dismiss him."

"Ah! and he sends you his pay, you say?" said Uncle Henry, seizing the
point like a business man.

"What a position for a conscientious woman like you!" mourned Aunt.

"You are quite right, my dear," said Uncle Henry. "You have three
children and no other means of sustenance, and you cannot afford to do
as I should otherwise advise you."

"Besides, he will come back," said Charlie's wife gently. "Men are soon
sickened of these women."

"Of course," agreed Aunt.

"Well! Well!" said Uncle Henry, "you are very magnanimous, my dear, and
one day Charles will fully appreciate it. And I hope he will be duly
thankful to you for your great goodness. Yes! You will soon have Master
Charles creeping back, very ashamed of himself, and when he comes, I
for one, intend to give him the biggest talking to he has ever had in
his life. But I really think the Vicar too, should be told, in
confidence, so that he may decide upon the right course of action for

"Because he could not allow your husband to communicate, my love," said
Aunt, "without being sure of his genuine repentance."

"I have been thinking of that too," said Charlie's wife. "It would not
be right."

"I wonder what he feels about himself, when he remembers his dear
little children," said Aunt. "Maud nearly old enough to understand, and

So they lay for Charlie, while he basked and thrived in the abyss of
the lotus-flower; and the L160 dwindled.

It was towards the end of the second month that Charlie sensed a new
element in his precarious dream. All day when he was out, thinking of
Kitty through the routine of his work, he had no idea of what she was
doing. Sometimes he was afraid to think of what she might be doing, and
for fear of shattering the dream, he never dared to ask. Always she was
sweet and joyful towards him--save for petulant quarrels she raised as
if to make the ensuing sweetness and joyfulness the dearer--until
towards the close of the second month. Then one evening she was
distrait; one evening, critical; one night, cold; then she had a dinner
and dance engagement at the Savoy. Then he knew that his time had come.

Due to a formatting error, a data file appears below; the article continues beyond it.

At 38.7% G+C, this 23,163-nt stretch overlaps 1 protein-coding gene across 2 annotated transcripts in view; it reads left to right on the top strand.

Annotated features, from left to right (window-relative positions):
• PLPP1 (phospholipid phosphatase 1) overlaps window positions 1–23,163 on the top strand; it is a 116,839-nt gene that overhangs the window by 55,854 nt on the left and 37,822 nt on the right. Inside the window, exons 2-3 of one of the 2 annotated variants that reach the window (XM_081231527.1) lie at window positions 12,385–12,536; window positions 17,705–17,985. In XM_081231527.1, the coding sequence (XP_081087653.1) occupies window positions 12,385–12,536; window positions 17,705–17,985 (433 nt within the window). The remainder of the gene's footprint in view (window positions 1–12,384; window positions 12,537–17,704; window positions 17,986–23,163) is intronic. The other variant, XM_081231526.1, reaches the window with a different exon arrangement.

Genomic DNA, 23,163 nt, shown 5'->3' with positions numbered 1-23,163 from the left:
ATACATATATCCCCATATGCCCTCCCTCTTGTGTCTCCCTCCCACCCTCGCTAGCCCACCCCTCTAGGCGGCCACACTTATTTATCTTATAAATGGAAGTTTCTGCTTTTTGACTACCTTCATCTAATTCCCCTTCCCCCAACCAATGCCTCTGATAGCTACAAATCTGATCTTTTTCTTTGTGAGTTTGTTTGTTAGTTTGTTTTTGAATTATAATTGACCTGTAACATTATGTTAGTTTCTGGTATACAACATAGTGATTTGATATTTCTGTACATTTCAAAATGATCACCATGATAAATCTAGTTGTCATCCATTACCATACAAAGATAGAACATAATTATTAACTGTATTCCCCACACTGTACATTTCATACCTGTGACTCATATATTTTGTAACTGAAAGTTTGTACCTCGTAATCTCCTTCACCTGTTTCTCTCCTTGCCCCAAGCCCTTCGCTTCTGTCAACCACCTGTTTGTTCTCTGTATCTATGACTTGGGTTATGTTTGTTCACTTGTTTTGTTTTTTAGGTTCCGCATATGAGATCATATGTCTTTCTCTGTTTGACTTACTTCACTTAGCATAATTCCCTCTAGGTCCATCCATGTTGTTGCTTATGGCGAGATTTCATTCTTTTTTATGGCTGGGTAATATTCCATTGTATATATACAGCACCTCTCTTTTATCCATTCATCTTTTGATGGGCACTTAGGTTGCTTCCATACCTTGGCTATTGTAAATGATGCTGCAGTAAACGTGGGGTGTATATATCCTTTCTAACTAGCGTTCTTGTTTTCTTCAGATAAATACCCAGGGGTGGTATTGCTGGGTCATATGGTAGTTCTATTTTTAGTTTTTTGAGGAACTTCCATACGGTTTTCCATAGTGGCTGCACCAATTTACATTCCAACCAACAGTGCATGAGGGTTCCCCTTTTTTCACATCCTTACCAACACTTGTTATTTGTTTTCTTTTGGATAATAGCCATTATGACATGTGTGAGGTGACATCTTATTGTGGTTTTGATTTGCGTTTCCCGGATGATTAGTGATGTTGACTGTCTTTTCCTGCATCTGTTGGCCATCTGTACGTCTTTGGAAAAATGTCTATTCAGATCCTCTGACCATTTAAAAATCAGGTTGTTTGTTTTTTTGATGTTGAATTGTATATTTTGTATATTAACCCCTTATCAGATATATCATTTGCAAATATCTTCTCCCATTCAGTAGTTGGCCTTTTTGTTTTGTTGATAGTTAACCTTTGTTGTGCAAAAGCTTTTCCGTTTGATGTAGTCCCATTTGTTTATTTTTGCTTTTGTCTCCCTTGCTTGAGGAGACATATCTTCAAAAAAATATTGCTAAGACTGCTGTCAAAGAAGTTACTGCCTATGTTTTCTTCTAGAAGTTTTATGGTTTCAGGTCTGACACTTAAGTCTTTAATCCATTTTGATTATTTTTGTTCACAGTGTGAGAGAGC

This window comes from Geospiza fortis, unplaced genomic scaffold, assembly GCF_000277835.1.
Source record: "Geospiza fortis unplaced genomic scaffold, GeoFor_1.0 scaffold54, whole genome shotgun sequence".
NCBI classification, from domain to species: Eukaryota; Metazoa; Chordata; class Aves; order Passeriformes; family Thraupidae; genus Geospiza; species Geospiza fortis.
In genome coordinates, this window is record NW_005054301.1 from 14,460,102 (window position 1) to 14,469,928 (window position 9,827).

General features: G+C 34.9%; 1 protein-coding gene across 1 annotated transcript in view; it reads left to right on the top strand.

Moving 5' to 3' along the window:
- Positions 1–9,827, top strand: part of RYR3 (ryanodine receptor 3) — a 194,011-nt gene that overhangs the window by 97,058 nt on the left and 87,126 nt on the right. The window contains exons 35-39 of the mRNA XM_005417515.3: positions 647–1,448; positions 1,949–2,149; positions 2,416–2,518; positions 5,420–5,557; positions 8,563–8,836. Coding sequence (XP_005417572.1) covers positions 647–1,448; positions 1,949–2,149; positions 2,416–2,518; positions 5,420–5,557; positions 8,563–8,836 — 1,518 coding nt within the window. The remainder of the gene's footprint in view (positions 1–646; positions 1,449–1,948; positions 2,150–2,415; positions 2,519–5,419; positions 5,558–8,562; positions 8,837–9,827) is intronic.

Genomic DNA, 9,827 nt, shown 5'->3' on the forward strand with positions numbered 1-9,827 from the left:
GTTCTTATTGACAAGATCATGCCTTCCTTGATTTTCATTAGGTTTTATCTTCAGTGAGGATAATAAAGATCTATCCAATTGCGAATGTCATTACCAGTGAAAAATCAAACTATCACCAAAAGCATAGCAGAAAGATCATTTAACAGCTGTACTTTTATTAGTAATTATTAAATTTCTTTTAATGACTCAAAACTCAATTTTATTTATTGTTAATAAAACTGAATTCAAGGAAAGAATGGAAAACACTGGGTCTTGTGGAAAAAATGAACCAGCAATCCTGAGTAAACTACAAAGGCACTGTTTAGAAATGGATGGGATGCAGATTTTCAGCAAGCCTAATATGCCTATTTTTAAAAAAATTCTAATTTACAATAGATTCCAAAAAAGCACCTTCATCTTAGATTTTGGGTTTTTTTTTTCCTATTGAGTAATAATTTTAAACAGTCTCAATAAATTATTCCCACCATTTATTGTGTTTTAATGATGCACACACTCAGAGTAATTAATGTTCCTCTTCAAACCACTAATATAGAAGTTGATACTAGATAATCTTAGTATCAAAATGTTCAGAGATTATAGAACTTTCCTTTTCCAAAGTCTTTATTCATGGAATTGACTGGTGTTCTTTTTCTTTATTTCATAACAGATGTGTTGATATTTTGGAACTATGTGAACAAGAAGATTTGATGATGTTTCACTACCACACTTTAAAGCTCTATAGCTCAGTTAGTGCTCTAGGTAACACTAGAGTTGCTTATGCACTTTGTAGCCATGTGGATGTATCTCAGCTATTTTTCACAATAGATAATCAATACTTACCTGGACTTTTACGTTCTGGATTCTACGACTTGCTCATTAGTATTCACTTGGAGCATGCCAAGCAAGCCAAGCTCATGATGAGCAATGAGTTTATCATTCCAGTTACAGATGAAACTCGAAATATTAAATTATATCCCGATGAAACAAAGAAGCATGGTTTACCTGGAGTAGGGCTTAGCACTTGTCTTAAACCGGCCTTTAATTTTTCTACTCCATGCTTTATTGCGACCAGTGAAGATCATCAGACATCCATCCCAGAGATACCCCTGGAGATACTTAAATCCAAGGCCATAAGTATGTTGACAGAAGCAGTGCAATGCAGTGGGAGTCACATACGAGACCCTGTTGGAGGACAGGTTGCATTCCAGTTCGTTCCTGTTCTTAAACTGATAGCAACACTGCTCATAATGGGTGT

He waited up for her. He had the gas fire lighted in the tiny
sitting-room, and little sugary cakes and wine on the table; and the
gas fire lighted in the bedroom to warm it for her, and the bed turned
down, and her nightgown and slippers, so frail, warming before the

But he knew.

In the early dawn her key clicked in the lock, and she came in,
followed by a man. He was pale, sensual, moneyed, fashionable. Charlie
got up stoutly; but he was already beaten.

The Jew looked at him, and turned to Kitty.

"I told you," she said, stammering a little, "I told you how it was. By
to-morrow ... I told you...."

"I'll come again, to-morrow, then," said the man very meaningly, "fetch
you out----"

"At eight," she nodded firmly.

He kissed her on the mouth, while Charlie stood looking at them with
eyes that seemed to stare themselves out of his head, turned and went

"Nighty-night!" Kitty called after him.

After the front door clicked again there was a moment's silence. Kitty
advanced, shook off her cloak, took up one of the sugary cakes, and
began to munch it. She looked beautiful and careless and sorry and hard
all at once.

"What are you sitting up for, Charlie?" she asked. "I didn't expect to
see you. I brought that fellow in to talk."

"What about?" said Charlie in a hoarse desolate voice.

"Charlie," said Kitty, hurriedly, "you know this arrangement of ours
can't last, now, can it, dear? You haven't the cash for one thing,
dear. Now, have you? And I've got to think of myself a little; a girl's
got to provide. You've been awf'ly good to me. Let's part friends."

"'Part!'" he repeated.

His eyes seemed to start from his head.

"Let's part friends," wheedled Kitty. "Shall us?"

The night passed in a kind of evil vision of desolation, and Kitty was
asleep long before he had stopped his futile whisperings into her ear.

Before he went to the office in the morning, he asked her from a

Book of the day: